The CRC spray is great. It flushes the hosel and degreases it so you get a great bond. It's alcohol based and doesn't leave any residue.
  • SocratesSocrates How can it be so *&#% hard to make a shoulder turn? WinnipegClubWRX Posts: 9,240 ClubWRX


    Applying a little heat is actually a good way of reversing epoxy that is starting to cure rather than hardening it off.


    This does make the epoxy less viscous for a short time, but rather than slow the cure process, it actually speeds up the curing process. This also may not be as good a thing as you think as you might think you have done a good epoxy job but, inside the hosel, all the epoxy just pooled at the bottom of the hosel.
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  • halliedoghalliedog Members Posts: 2,353 ✭✭
    edited Jan 10, 2019 8:23pm #52
    All is good now. I can forcefully twist the head against the shaft and no movement!



    I'm going to try the next club I do with the Quick-Set, and see what happens. If that experiment fails I'll know the epoxy is just kaput. If it works, I'll know it was solvent leaking in, lack of coverage from tipping the shaft with a tubing cutter causing too much epoxy being scraped off, cold temps, or a combination off any/all of those.



    I really appreciate all the help and suggestions I got from you guys - that's why I love this place! I eventually got a satisfactory result, not exactly why, but I tried everything you guys mentioned!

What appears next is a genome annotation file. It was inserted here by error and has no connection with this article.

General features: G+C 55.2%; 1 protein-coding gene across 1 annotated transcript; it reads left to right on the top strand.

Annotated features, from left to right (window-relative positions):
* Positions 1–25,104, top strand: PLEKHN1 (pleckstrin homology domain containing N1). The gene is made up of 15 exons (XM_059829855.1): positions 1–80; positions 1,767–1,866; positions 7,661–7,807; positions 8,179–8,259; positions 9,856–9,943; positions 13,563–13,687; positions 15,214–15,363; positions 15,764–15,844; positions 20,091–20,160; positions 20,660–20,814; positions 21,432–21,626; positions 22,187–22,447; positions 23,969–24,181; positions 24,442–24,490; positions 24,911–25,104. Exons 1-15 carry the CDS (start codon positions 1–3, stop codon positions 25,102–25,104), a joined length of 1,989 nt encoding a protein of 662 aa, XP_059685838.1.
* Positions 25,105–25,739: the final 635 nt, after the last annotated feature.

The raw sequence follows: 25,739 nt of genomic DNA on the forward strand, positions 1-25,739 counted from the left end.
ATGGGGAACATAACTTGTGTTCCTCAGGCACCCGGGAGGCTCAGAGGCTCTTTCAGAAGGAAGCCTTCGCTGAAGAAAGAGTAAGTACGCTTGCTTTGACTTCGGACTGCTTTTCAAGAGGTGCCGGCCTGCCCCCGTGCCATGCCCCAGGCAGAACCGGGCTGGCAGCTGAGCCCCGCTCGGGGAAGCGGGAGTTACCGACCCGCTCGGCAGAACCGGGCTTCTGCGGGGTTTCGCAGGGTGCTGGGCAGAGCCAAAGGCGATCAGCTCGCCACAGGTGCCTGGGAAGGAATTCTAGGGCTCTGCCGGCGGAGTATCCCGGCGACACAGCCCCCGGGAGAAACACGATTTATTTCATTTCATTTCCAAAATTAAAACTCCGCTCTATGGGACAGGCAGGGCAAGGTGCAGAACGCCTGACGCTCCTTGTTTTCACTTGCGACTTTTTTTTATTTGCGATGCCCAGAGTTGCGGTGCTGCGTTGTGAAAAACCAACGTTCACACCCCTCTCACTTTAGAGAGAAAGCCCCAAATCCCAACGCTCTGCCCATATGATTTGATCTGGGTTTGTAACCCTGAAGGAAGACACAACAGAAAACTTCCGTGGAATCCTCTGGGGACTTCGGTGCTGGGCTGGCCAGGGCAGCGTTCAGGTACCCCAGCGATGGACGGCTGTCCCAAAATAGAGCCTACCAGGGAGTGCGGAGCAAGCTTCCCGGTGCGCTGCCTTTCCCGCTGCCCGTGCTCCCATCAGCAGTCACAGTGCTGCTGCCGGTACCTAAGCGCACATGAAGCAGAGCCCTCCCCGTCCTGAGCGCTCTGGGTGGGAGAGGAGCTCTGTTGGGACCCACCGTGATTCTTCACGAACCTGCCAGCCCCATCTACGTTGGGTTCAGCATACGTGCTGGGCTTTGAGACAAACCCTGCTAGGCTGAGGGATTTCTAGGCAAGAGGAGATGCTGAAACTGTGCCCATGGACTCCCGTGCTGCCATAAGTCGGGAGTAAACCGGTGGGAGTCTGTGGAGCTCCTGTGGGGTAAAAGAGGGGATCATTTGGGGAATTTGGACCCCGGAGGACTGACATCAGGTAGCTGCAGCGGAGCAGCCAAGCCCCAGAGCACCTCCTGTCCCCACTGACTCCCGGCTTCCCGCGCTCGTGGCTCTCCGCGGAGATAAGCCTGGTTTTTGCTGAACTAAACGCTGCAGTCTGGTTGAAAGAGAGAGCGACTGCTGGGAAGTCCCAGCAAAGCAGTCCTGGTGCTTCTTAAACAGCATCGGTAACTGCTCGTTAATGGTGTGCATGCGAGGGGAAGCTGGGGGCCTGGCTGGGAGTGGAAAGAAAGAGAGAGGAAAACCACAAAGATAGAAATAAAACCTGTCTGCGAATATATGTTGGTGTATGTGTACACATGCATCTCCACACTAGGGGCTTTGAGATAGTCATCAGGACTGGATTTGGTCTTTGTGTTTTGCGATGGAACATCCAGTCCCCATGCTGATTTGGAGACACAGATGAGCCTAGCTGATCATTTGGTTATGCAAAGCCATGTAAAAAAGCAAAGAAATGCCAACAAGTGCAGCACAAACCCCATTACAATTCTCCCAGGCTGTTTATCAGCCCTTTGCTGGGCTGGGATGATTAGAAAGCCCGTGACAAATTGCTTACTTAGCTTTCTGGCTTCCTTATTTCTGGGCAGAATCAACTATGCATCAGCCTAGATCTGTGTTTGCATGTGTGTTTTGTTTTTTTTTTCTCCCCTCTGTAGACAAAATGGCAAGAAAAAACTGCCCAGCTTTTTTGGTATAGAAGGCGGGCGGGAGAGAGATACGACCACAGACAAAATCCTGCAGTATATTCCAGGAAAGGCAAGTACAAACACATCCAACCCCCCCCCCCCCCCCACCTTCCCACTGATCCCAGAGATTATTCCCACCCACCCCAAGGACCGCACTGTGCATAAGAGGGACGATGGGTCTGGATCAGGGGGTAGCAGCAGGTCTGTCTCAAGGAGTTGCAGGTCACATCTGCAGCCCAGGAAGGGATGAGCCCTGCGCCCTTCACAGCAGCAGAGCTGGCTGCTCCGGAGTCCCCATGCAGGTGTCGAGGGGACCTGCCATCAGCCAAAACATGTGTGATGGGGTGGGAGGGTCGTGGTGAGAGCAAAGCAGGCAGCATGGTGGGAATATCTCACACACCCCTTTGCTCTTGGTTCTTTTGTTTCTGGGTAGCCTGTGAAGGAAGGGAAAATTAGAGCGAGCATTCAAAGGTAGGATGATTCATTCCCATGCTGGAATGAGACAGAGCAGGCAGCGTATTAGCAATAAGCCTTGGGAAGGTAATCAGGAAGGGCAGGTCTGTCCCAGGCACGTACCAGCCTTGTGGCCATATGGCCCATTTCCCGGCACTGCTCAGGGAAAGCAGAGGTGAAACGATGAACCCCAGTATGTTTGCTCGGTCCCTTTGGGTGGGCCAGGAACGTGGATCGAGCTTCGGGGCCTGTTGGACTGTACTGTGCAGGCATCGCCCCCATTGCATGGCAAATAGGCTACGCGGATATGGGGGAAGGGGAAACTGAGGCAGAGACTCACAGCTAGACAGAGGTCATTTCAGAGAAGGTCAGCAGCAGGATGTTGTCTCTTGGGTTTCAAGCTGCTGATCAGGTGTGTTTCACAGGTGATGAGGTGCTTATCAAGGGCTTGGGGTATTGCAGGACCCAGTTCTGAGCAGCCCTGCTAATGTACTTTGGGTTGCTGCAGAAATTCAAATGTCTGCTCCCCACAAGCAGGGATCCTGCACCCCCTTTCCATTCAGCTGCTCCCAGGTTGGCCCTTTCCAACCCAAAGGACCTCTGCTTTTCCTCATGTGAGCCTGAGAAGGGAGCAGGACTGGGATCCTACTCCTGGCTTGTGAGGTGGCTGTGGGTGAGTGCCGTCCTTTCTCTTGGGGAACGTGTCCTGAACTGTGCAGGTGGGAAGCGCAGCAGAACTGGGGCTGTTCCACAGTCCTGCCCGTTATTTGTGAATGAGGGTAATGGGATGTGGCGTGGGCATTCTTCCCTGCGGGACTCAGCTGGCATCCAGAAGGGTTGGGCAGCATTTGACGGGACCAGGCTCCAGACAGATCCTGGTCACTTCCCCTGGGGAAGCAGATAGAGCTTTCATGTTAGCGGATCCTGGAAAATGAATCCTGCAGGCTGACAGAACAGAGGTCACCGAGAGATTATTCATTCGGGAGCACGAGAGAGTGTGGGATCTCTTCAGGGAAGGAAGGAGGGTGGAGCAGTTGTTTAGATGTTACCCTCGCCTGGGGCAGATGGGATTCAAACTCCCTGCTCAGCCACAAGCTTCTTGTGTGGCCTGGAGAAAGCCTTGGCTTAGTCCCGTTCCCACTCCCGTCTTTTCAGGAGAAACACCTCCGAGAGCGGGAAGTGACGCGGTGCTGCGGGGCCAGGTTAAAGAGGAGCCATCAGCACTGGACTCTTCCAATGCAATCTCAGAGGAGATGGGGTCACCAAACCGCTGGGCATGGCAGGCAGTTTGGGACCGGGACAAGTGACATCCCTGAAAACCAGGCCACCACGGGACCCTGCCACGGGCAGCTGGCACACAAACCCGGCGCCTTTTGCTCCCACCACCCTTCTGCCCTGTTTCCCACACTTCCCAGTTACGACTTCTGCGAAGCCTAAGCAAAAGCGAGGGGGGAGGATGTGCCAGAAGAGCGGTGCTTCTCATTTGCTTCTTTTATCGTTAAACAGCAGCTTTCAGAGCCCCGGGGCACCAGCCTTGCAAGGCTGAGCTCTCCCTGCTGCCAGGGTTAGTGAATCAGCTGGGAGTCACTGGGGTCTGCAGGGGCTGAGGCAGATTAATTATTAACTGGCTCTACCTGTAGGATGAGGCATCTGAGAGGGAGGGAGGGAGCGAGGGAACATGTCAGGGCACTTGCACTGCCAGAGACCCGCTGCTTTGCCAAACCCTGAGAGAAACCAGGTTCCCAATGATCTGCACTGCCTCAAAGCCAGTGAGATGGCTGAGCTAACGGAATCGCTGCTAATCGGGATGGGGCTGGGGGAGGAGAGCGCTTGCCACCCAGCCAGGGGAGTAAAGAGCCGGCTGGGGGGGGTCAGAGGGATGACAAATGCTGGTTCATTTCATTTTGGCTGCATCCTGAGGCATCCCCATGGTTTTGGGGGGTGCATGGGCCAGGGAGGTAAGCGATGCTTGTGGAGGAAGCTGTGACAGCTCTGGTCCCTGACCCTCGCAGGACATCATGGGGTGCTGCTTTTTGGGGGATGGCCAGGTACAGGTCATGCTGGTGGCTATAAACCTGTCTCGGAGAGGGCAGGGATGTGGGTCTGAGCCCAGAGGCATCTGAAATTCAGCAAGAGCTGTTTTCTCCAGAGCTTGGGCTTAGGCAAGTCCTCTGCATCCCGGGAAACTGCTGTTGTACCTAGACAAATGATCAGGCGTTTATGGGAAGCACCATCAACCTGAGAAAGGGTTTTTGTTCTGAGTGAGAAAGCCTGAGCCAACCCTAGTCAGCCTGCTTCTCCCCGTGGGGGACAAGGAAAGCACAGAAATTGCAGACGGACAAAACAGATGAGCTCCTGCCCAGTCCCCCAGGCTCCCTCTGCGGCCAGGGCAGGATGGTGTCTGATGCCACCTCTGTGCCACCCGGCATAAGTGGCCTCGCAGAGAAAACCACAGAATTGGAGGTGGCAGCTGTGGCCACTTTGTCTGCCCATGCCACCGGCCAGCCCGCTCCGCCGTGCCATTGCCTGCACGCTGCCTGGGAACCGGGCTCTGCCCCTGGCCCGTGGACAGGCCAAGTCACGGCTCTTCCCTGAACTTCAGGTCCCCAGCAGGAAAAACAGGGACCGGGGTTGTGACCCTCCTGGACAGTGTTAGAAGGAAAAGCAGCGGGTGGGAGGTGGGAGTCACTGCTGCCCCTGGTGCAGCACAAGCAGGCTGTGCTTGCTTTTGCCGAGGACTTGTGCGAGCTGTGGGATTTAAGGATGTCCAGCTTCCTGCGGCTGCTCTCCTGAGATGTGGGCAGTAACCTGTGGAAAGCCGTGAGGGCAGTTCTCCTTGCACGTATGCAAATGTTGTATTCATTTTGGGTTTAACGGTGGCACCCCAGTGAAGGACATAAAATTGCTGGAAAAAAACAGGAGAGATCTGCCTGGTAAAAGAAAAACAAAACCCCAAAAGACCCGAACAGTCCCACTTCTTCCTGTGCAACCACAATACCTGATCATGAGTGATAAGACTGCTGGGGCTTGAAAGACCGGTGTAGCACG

**edit** And I learned about 3 new things contrary to what I've read/been told before!
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  • MikeskiMikeski ClubWRX Posts: 300 ✭✭


    Ah. You understood what I was getting at. A Plumbing cutter will compress that tip and make it way tighter than it should be. Pushes all the epoxy off the stem as you try to insert it.



    You could have countered that by using a belt sander and taking off about an 1/8 of inch of the compressed area.



    If you dont have a belt sander you could have wrapped and taped 80 grit around a small drill bit and sanded the heck out of the inside of the shaft to widen it up a bit.



    Hopefully the new epoxy will work but if not, adjust that tip.




    A 6 in1 swagging tool will help open the end. Insert the tool in the end of the shaft and slightly tap the swaging tool and it will help flare open the shaft end after cutting it with a pipe cutter.